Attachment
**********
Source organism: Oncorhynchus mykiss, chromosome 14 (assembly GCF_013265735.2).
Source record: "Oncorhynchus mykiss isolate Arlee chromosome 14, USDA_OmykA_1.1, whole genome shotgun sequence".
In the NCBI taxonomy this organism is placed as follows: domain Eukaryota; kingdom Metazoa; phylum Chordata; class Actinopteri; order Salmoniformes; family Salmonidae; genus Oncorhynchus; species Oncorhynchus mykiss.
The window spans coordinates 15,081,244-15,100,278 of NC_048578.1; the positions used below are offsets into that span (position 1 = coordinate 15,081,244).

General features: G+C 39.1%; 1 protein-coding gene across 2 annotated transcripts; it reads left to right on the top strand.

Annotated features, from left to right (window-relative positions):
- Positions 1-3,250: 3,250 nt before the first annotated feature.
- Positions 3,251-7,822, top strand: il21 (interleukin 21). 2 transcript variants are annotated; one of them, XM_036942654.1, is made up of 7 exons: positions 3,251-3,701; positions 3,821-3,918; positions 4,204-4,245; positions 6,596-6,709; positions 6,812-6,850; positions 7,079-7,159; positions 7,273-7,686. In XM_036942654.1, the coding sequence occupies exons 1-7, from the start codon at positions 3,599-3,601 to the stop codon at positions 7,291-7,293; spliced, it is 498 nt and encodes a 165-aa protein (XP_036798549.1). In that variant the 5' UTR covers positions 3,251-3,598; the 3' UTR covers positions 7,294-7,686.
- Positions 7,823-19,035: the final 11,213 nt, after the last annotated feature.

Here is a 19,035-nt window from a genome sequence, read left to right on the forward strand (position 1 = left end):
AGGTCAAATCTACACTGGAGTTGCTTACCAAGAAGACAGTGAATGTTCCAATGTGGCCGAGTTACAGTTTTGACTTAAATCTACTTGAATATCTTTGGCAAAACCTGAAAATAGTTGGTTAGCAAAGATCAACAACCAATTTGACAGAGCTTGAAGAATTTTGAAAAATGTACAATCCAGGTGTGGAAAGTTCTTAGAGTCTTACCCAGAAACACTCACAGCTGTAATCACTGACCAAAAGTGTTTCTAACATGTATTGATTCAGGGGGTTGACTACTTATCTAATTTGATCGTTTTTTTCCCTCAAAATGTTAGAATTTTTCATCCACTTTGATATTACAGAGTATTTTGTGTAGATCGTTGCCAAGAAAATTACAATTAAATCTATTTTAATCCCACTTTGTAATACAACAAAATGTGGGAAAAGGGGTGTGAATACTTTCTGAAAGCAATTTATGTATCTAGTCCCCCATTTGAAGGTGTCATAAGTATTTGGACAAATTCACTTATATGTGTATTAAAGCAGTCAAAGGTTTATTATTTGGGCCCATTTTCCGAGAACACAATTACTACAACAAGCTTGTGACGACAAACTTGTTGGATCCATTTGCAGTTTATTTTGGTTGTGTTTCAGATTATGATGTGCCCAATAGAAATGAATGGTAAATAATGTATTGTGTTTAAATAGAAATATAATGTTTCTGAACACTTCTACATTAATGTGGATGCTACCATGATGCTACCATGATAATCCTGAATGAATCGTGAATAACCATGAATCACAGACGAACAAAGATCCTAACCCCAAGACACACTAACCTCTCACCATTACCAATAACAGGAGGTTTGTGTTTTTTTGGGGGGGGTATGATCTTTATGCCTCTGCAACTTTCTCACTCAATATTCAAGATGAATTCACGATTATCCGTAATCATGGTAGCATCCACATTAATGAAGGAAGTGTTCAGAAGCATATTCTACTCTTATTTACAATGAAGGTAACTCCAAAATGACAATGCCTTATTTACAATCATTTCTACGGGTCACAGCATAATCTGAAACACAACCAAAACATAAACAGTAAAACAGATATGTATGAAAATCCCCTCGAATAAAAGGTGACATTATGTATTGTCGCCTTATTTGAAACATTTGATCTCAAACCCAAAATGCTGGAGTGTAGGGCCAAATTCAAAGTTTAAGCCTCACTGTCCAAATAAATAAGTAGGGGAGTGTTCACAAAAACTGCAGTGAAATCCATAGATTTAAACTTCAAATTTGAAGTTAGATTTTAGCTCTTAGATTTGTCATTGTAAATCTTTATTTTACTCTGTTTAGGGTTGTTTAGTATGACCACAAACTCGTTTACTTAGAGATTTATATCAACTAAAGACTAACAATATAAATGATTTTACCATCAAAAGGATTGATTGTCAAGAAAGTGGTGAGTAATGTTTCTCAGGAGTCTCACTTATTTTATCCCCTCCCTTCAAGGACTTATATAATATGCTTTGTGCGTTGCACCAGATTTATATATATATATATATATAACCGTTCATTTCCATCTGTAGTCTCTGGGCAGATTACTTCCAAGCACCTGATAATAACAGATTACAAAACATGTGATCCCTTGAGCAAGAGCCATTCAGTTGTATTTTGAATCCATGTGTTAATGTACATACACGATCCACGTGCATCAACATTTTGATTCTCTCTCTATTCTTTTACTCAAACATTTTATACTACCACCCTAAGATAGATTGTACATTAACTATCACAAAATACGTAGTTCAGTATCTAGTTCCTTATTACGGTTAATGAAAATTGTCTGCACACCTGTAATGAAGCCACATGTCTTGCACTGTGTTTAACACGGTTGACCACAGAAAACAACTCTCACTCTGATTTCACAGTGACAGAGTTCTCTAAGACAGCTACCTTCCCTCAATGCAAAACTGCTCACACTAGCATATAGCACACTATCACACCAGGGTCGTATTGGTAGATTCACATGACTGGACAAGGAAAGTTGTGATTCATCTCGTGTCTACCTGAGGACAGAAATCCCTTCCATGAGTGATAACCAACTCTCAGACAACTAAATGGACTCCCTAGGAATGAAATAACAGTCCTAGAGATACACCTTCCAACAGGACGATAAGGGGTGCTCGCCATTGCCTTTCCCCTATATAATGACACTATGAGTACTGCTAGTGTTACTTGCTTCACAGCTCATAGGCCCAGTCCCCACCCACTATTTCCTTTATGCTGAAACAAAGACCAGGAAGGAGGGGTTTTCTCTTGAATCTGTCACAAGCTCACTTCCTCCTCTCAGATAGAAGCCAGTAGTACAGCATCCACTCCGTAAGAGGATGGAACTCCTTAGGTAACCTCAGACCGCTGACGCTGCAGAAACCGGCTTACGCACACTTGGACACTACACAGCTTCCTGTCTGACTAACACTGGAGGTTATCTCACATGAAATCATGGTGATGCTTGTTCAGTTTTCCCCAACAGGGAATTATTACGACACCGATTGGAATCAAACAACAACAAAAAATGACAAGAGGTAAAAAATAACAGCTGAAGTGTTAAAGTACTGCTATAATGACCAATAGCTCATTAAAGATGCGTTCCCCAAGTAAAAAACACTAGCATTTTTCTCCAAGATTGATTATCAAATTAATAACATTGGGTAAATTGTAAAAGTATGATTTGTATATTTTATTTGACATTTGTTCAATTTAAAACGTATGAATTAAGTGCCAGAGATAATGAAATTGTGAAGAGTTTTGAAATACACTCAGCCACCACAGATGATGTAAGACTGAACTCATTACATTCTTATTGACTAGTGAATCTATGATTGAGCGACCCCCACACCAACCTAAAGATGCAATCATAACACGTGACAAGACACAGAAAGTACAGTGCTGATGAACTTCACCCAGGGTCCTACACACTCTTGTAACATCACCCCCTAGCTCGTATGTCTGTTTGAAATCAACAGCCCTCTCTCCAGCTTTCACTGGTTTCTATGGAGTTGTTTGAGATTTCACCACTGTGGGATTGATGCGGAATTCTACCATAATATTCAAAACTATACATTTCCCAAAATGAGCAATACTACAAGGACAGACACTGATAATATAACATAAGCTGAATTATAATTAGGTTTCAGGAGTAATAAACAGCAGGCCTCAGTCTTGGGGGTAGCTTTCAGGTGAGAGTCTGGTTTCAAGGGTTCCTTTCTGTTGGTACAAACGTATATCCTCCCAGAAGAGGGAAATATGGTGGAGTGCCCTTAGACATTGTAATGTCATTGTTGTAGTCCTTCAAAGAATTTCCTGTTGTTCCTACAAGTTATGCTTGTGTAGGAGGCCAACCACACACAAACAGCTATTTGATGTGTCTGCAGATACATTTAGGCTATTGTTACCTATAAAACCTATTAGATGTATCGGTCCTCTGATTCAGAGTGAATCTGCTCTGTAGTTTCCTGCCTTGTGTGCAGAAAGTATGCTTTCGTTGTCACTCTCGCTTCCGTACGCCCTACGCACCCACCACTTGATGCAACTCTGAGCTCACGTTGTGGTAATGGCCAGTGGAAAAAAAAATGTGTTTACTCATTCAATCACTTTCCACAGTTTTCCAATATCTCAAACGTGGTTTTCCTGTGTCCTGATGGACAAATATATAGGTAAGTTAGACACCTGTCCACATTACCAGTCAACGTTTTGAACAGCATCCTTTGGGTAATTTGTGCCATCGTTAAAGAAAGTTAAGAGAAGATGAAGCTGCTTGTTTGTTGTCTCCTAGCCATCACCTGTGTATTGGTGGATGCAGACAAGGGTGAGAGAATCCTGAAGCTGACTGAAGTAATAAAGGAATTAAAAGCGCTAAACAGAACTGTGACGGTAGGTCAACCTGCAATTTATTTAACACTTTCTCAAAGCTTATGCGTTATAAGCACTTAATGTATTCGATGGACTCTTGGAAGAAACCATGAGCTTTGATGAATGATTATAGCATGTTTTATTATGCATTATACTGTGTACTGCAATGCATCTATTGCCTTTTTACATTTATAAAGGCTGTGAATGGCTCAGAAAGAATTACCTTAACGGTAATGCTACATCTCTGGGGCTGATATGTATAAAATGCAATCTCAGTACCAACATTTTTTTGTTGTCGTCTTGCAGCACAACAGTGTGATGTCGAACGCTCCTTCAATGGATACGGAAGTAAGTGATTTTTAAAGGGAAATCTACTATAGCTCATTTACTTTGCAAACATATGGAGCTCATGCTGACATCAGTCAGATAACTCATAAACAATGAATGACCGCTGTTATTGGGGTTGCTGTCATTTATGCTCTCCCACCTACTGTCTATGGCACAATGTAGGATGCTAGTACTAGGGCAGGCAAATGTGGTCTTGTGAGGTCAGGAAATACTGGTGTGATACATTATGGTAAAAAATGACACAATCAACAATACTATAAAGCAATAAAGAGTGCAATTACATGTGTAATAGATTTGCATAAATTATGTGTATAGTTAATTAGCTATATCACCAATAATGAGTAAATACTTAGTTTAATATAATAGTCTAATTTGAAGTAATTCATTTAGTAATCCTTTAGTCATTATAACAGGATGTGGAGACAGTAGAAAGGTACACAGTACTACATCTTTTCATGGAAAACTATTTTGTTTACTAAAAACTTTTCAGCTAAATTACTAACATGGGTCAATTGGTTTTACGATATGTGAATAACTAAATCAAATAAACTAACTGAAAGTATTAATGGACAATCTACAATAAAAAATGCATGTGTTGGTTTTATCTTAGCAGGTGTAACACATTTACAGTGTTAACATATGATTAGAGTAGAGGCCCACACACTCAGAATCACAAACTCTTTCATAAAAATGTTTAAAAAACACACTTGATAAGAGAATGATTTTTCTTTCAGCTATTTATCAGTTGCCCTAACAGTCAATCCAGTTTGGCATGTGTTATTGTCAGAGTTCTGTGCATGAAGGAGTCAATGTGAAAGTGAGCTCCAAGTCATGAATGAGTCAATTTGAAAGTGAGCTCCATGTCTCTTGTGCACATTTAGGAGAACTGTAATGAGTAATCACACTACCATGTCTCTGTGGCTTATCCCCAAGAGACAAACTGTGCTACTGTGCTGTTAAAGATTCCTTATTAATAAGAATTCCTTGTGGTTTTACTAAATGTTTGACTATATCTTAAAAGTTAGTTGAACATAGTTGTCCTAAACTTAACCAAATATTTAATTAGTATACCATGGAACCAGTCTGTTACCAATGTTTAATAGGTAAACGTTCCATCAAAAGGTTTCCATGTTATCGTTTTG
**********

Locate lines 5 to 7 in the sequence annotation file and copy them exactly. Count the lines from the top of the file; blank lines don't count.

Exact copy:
General features: G+C 39.1%; 1 protein-coding gene across 2 annotated transcripts; it reads left to right on the top strand.

Annotated features, from left to right (window-relative positions):
- Positions 1-3,250: 3,250 nt before the first annotated feature.